Training Deep Neural Networks is complicated by the fact that the distribution of each layer's inputs changes during training, as the parameters of the previous layers change. This slows down the training by requiring lower learning rates and careful parameter initialization, and makes it notoriously hard to train models with saturating nonlinearities. We refer to this phenomenon as internal covariate shift, and address the problem by normalizing layer inputs. Our method draws its strength from making normalization a part of the model architecture and performing the normalization for each training mini-batch. Batch Normalization allows us to use much higher learning rates and be less careful about initialization. It also acts as a regularizer, in some cases eliminating the need for Dropout. Applied to a state-of-the-art image classification model, Batch Normalization achieves the same accuracy with 14 times fewer training steps, and beats the original model by a significant margin. Using an ensemble of batch-normalized networks, we improve upon the best published result on ImageNet classification: reaching 4.9% top-5 validation error (and 4.8% test error), exceeding the accuracy of human raters.
Added 2 years ago by Yoshua Bengio
Yoshua Bengio rated 2 years ago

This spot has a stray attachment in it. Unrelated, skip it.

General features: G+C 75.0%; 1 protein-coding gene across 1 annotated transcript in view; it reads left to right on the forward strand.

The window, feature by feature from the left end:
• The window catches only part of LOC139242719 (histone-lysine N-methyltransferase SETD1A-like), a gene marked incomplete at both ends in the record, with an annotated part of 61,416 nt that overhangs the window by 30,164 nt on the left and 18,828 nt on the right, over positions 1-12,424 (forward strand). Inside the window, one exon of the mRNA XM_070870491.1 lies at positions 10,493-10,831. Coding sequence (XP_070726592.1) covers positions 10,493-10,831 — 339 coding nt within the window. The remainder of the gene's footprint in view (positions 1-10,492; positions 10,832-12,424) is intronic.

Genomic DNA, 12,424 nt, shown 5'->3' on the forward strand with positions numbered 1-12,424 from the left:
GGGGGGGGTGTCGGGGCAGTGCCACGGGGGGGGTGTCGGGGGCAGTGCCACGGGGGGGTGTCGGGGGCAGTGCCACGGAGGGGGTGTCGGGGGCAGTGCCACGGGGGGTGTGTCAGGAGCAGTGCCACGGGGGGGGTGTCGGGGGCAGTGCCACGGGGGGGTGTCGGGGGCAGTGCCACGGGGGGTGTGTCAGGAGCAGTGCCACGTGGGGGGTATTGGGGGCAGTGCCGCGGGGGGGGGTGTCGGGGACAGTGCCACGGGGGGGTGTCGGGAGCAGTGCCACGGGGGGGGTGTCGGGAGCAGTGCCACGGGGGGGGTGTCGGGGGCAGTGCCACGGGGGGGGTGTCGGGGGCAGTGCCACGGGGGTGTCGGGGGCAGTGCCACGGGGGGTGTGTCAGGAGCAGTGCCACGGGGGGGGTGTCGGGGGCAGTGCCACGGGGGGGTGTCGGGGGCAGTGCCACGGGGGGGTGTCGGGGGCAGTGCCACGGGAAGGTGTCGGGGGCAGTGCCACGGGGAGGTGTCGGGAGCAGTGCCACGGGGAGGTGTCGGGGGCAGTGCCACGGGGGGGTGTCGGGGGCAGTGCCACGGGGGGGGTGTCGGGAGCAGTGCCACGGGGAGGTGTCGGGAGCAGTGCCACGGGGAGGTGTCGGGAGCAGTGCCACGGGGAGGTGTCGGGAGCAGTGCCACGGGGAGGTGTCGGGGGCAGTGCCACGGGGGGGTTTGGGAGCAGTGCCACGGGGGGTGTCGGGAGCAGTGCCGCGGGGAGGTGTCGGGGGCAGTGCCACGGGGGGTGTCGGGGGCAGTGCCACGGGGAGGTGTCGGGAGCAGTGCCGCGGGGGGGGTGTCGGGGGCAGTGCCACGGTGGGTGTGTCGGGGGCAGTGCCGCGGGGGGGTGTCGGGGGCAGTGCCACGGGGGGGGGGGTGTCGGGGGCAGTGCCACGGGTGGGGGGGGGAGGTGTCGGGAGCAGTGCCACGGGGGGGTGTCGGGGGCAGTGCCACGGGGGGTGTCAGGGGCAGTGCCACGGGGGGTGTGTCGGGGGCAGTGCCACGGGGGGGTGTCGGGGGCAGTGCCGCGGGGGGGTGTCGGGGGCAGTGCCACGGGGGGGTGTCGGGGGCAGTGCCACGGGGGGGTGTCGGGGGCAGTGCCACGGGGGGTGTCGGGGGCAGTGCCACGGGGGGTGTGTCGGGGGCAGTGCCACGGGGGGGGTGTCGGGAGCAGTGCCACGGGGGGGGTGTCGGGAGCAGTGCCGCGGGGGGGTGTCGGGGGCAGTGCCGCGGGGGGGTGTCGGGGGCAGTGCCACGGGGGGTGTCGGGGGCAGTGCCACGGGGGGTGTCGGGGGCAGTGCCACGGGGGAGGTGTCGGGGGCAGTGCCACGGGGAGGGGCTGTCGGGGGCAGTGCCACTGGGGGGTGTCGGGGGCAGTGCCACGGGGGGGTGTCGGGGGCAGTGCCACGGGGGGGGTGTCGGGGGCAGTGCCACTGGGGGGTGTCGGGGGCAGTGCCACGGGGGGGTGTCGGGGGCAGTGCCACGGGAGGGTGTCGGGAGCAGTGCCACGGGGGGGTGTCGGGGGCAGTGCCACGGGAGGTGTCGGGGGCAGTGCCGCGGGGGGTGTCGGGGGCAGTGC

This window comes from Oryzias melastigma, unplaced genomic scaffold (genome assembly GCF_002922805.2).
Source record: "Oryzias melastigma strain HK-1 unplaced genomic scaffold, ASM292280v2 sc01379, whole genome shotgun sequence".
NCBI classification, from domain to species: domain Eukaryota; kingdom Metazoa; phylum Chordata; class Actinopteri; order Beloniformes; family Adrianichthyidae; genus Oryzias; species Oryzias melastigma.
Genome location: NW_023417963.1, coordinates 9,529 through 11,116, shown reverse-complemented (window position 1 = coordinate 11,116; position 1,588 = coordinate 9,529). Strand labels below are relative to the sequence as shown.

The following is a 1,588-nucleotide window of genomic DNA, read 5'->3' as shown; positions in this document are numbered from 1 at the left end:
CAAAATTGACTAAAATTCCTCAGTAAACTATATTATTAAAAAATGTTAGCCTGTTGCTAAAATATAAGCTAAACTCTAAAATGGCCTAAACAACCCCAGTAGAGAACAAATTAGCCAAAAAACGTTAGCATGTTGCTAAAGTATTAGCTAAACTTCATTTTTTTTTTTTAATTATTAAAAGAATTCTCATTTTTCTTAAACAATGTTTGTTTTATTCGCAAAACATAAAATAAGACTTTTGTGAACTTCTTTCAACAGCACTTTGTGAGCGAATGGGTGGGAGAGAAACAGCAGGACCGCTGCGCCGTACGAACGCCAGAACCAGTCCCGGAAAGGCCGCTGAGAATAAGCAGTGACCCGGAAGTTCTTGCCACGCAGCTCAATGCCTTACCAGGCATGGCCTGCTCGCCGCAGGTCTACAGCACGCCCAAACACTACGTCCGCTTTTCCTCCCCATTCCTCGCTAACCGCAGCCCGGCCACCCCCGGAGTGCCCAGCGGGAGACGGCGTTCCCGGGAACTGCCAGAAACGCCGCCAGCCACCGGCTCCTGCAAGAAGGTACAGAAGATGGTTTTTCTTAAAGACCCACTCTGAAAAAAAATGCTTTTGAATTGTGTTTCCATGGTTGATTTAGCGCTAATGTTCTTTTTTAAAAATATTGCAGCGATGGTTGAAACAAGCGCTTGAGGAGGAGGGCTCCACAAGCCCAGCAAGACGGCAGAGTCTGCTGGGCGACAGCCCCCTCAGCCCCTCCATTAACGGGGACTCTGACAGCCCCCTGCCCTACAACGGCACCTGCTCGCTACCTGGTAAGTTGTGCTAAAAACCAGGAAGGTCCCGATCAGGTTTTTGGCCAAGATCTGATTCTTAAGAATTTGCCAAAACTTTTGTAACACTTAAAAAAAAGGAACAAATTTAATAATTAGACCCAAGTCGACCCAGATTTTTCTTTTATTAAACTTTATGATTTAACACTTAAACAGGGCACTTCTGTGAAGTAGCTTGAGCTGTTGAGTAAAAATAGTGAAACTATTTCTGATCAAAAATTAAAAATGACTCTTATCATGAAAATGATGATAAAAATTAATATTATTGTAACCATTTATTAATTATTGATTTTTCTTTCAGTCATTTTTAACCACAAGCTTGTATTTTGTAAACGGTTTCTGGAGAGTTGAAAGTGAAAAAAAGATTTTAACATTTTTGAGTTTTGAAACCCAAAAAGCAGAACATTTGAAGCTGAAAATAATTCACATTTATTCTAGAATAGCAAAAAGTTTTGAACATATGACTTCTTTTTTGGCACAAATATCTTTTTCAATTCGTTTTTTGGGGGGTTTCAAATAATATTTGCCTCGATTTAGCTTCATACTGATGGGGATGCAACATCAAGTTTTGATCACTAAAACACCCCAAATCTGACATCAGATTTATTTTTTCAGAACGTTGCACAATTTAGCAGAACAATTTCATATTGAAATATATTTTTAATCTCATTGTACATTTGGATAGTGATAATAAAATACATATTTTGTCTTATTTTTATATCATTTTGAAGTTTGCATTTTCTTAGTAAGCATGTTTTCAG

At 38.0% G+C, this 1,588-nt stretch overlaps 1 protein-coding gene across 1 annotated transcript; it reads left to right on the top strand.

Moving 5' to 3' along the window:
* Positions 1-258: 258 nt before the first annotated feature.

One of the most exciting recent developments in neural network training strategies, but it would be nice to link it to other related work, e.g., natural gradient strategies.
Marc'Aurelio Ranzato rated 2 years ago
I agree. Related to this, I find the more recent: Natural Neural Networks Guillaume Desjardins, Karen Simonyan, Razvan Pascanu, Koray Kavukcuoglu http://arxiv.org/abs/1507.00210 which I am going to recommend next.. much easier to understand. They also show even stronger results.
Soumith Chintala rated 2 years ago
One of the most exciting papers of this year indeed. While Natural Neural Networks (PRONG as they call it) looks like a much better theoretical result, their results, while looking strong at the surface, dont look as impressive from a closer look. On Imagenet, they do not report results of their method (PRONG). They only report the result of what they call PRONG+, which is a combination of their method and BatchNorm, which performs about the same (or slightly worse) than batchnorm.
santosh srivastava wrote 2 years ago
I agree to some degree. For general interest in deep learning, I would be interested in seeing a paper that has developed theory and framework for accurate multi-steps prediction of high dimensional time series data from multiple sources, which has not been possible by other methods.